Like a lot of racers, NASCAR driver Ronnie Hults has wrecked a car or two. It's part of the profession, and he knows it firsthand, telling 9News last night that his body has paid the price for high-speed collisions -- notably his lower back and hips. Some nights, he feels like his body is on fire. So, like nearly 127,000 other Coloradans, he turned to medical marijuana and finally found relief. But like the federal government, NASCAR doesn't think marijuana is medicine.
Last night, 9News ran a segment on Hults, who has been suspended from NASCAR indefinitely after testing positive for using ganja, despite it being legal in the state.
According to Hult's attorney, Gabriel Schwartz, Hults was winning races and becoming a relatively well-known racer outside the tight-knit Colorado scene. A few weeks ago, before a race at Colorado National Speedway, he failed a supposedly random drug test and was suspended per NASCAR rules. As such, he can't race unless he enters a twelve-step-like program for substance abuse, Schwartz says.
Since marijuana is still a Schedule 1 illegal drug at the federal level, medical marijuana patients have little to no job security when it comes to using cannabis, because employers aren't obligated to respect a state law that violates a federal one.
NASCAR is no different, and the organization has taken a pretty hard-line stance against all federally illegal drugs after racer Aaron Fike, a Truck series driver, admitted in 2009 to using heroin while racing. Since then, NASCAR created a relatively all-encompassing list of banned drugs -- including many legal pharmaceutical drugs. Ironically, several of the substances are featured prominently on the hoods of the driver's cars.
Among the things NASCAR bans are: meth, MDMA, hydromorphone, oxycodone, heroin, Xanax, Valium, human growth hormone, muscle relaxers and Ambien, as well as other sleep aids. Essentially, any of the drugs that would be prescribed for Hults's pain by a doctor and anything that he might use to get some sleep at night.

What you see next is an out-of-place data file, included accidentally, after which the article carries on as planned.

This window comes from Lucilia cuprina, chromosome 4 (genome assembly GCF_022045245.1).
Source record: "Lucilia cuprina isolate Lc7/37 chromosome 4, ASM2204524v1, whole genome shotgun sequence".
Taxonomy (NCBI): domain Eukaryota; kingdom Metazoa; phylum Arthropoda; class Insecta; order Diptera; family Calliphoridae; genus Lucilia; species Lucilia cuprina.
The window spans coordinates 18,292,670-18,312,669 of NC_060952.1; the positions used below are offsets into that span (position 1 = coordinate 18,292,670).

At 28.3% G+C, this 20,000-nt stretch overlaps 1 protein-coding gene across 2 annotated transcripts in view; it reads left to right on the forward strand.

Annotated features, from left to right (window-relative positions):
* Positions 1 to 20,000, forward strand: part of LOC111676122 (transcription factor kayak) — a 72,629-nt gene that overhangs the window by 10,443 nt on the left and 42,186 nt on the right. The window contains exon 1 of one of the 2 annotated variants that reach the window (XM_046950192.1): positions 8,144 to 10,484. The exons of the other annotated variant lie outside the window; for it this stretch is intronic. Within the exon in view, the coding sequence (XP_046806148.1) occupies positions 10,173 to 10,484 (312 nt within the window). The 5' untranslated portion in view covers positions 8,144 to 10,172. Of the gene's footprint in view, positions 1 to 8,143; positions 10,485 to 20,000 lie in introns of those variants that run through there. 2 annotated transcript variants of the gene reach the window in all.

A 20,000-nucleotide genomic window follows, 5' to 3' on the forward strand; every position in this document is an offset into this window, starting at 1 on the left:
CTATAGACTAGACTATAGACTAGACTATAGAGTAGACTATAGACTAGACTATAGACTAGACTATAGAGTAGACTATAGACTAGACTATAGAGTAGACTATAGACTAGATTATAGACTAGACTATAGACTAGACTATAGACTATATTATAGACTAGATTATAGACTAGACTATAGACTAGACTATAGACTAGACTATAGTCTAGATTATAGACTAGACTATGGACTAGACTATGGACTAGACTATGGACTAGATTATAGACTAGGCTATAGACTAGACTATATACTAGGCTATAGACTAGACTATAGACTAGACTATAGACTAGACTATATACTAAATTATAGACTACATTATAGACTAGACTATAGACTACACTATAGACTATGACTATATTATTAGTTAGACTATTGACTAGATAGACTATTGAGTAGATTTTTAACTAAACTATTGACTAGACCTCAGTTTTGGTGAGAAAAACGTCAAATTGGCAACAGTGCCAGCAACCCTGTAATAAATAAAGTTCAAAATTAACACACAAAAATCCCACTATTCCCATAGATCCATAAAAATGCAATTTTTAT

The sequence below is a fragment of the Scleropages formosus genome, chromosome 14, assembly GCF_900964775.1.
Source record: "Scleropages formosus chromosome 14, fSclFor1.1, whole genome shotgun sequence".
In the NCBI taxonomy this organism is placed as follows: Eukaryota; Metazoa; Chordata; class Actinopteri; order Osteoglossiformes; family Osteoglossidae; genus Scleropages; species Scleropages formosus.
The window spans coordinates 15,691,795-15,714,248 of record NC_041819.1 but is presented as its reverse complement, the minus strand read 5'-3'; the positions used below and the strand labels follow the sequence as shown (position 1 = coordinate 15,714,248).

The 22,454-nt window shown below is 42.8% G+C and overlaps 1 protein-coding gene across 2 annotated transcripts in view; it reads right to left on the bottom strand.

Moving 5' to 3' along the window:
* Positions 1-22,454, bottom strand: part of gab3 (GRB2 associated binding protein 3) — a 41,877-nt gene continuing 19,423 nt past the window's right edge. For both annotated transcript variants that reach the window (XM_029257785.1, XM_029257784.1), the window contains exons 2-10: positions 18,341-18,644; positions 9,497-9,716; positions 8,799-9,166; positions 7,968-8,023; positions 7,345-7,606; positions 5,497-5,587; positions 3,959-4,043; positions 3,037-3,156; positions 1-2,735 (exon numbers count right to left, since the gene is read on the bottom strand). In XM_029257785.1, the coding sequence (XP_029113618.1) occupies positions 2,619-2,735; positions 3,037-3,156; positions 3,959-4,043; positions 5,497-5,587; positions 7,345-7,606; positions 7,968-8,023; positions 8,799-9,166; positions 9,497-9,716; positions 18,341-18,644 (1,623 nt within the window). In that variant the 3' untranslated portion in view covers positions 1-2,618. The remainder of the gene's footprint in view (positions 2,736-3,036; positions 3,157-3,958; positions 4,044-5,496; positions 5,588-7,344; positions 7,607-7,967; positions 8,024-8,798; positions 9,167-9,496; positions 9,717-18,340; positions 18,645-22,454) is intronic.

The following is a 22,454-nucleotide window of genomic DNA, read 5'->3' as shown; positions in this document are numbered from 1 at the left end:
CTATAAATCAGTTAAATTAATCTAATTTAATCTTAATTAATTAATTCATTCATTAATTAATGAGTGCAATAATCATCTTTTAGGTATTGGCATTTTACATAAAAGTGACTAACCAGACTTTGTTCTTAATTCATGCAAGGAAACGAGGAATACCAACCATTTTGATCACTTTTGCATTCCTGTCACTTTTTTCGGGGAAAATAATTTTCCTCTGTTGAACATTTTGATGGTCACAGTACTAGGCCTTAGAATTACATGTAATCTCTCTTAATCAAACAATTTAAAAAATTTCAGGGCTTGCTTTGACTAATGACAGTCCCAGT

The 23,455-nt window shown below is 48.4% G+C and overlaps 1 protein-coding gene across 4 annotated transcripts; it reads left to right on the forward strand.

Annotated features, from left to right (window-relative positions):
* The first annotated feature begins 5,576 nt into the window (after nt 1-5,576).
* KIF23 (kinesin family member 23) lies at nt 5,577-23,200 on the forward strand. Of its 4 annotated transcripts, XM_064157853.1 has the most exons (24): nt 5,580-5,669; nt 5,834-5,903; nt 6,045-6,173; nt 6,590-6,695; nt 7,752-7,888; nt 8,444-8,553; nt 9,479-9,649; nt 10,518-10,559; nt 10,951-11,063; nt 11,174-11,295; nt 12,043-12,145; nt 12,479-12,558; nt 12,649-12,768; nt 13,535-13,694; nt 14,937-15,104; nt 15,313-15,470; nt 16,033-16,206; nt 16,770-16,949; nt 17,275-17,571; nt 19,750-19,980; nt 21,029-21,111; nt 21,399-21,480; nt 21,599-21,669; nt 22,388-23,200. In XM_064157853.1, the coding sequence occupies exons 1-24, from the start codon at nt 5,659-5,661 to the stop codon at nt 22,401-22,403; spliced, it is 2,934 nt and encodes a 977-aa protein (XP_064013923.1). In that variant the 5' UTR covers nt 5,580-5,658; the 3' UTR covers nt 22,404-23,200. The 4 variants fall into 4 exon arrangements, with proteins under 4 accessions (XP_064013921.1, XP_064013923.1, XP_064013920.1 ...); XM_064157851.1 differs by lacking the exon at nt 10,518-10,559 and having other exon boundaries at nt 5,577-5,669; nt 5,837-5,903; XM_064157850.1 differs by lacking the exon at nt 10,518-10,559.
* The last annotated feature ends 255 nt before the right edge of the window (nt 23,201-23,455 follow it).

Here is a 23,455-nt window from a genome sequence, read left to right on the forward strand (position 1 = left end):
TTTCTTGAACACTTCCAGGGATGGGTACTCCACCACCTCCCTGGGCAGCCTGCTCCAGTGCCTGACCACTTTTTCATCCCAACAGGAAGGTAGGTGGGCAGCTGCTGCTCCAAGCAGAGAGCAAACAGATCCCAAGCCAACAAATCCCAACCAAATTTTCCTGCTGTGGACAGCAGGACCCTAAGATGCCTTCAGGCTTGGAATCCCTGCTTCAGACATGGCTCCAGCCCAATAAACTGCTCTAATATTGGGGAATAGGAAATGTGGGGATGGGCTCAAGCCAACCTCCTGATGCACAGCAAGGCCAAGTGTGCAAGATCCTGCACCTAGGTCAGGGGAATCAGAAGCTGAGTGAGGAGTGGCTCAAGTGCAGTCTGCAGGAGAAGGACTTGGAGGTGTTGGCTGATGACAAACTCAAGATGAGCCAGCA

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Schwartz says the story about Hults being suspended broke on several race blogs as well as on ESPN over the weekend -- but they didn't report what he had been suspended for. Schwartz maintains that the initial reaction from people played on the redneck stereotype of the sport, implying that Hults was being accused of using meth or other hard drugs.
"But he didn't do that," Schwartz said. "He didn't violate the law and he has a right to this in this state."
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Schwartz concedes that his client wouldn't win against NASCAR in a court of law -- the same fate suffered by Jason Beinor, an MMJ patient who was fired from his street-sweeping job and denied unemployment benefits after a positive drug test. Still, he hopes for victory in the court of public opinion. He says Hults has received a lot of support over the last few days, especially from fellow patients who could easily be in his shoes.
"There are a lot of folks out there with red cards that other people wouldn't suspect have them," he said. "Ronnie was like that, and I think people can relate to it."
Shwartz says Hults has officially appealed the drug test. We'll continue following the story.
More from our Marijuana archive: "Medical marijuana: Herbal Wellness, Fort Collins pot shop, open after armed robbery."